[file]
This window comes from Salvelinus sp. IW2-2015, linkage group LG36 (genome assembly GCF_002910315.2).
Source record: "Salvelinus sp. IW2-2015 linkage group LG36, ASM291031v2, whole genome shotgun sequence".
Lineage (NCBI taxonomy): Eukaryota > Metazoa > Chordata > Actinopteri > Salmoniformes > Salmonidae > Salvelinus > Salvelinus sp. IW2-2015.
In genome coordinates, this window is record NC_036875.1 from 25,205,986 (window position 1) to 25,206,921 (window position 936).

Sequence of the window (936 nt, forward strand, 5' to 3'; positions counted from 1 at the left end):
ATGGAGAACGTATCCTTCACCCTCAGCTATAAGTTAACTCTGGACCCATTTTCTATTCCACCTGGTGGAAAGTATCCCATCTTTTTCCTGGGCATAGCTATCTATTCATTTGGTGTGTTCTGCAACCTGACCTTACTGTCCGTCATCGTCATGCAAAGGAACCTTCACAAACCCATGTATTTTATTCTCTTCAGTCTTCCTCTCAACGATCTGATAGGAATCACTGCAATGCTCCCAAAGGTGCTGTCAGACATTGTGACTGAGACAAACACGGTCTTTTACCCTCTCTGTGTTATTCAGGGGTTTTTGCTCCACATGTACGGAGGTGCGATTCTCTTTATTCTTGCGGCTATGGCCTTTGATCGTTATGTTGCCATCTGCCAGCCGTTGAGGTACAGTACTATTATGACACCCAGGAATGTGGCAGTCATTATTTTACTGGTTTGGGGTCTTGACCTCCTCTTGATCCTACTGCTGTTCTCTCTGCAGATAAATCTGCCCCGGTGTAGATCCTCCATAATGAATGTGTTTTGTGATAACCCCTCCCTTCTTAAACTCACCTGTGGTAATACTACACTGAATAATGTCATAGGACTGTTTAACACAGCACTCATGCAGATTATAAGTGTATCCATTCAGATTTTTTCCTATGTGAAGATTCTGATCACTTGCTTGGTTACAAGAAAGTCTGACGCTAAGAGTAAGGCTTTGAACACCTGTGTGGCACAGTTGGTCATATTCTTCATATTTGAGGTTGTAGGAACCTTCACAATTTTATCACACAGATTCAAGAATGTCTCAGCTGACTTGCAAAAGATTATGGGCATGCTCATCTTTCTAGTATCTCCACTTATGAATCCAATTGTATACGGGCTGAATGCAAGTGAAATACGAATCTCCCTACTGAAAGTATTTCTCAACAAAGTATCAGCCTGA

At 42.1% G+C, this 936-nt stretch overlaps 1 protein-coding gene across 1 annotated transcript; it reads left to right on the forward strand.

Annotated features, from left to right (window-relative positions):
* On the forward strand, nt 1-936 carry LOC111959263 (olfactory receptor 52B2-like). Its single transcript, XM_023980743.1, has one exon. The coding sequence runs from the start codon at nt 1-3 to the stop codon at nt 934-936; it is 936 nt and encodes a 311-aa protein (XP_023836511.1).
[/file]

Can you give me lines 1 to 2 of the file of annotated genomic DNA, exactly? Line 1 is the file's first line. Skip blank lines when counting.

This window comes from Salvelinus sp. IW2-2015, linkage group LG36 (genome assembly GCF_002910315.2).
Source record: "Salvelinus sp. IW2-2015 linkage group LG36, ASM291031v2, whole genome shotgun sequence".